Students Talk About Bullying and Profiling With Author Joe Dwyer
February 03, 2011 (PRLEAP.COM) Education News(Nutley, NJ)-The problem of bullying among youth is steadily increasing, says life coach and author Joe Dwyer. Just recently, the New Jersey state legislature passed the Anti-Bullying Bill of Rights.
Also in New Jersey, the Martin Luther King, Jr. School (PS 11) in Jersey City is taking this problem seriously: they have implemented educational programs that help students deal with bullying situations and invited speakers to address the problem.
Joe Dwyer, along with his pit bull Shelby, were first to be invited for this program. Their meeting was held at the Martin Luther King, Jr. school (886 Bergen Avenue, Jersey City, New Jersey) on November 18, 2010.
"I was delighted to visit the Martin Luther King, Jr. School and speak to the sixth, seventh and eighth grades about Shelby's story. I focused on profiling and bullying based on Shelby's story as an abused and bullied puppy," says Mr. Dwyer, who is also a dog trainer, motivational speaker and author of the new book "Shelby's Grace."
In his book, Mr. Dwyer describes his remarkable odyssey with Shelby, who he saved from a shelter. In return, she saved him from terrible depression and anxiety, and together they recovered their senses of purpose. Now Shelby is a certified therapy dog who helps people in difficult times.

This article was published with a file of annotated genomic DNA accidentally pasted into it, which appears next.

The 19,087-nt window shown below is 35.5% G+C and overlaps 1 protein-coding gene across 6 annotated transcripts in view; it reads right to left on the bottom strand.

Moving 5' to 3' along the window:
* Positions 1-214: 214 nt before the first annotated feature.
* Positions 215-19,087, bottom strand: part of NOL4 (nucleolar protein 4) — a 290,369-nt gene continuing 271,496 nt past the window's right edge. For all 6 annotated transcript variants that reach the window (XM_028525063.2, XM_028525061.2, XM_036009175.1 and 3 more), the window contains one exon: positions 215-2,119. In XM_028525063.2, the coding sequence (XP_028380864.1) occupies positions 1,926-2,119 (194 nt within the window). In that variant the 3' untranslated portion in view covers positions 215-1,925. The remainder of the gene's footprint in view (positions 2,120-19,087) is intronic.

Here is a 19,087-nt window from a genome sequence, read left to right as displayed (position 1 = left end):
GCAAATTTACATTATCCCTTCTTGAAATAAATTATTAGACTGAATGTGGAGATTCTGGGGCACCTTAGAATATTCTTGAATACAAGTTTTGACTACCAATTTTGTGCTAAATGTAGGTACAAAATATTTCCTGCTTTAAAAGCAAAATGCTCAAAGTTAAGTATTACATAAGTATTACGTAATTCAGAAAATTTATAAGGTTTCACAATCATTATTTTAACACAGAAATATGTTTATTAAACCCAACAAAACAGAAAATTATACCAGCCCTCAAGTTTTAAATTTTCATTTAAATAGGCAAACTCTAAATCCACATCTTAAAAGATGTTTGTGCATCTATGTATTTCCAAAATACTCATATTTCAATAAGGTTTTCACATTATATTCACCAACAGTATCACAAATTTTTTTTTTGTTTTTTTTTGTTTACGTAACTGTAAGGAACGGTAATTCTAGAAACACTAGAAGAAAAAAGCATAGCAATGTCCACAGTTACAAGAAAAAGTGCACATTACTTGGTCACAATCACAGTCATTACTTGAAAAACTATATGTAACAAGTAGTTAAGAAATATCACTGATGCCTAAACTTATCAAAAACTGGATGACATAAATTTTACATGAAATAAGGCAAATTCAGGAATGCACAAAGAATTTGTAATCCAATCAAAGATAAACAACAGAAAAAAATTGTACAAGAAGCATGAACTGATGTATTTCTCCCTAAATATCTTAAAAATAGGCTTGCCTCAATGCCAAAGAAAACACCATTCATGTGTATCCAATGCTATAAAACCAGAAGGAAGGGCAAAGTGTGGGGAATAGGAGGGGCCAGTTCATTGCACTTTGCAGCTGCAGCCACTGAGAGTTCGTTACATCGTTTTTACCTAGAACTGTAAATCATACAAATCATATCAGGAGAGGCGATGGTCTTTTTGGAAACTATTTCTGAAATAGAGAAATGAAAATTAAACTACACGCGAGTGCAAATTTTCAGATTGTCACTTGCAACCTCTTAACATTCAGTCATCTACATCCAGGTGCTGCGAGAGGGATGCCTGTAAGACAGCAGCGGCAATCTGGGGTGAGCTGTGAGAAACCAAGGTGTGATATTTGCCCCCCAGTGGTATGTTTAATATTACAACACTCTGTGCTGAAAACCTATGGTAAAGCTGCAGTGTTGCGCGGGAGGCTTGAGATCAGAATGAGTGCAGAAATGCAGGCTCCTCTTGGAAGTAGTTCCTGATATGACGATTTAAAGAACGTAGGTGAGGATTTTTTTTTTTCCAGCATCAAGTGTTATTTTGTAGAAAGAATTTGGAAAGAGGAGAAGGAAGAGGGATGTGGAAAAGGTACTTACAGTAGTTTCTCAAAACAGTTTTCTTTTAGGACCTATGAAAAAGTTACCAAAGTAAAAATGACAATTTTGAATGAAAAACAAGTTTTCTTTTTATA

Bullying is a form of abuse. There are three basic types:
Many tragic cases of bullying and profiling have occupied recent news headlines. It is an epidemic, yet many parents and educators are still blind to the problem or uncomfortable discussing it.
A number of state and local governments have started implementing new laws and regulations to prevent bullying among youth. According to the Department of Education, twenty-five percent of American students say they have been bullied at least once a day.
However, a number of experts believe that state laws and school policies are not enough, and that kids need to learn how to handle bullying situations themselves.
"It was interesting to see how the students reacted to Shelby's story," says Mr. Dwyer. "They understood what she went through and felt sorry for her. I hope Shelby helped them realize that nobody should be bullied, and that it's wrong to treat anyone that way. I was also very impressed by the school's staff and students. They were very friendly and hospitable."
About the Author
Joe Dwyer is a motivational speaker, a life coach and a member of the National Speakers Association. He is also a dog trainer and a martial artist. Previously, he worked as a chemical engineer and an executive for Verizon and the Archdiocese of Newark. Joe is a man of faith and spirituality, and he supports rescue groups and therapy dog training. He lives in Nutley, NJ, with his family and four dogs.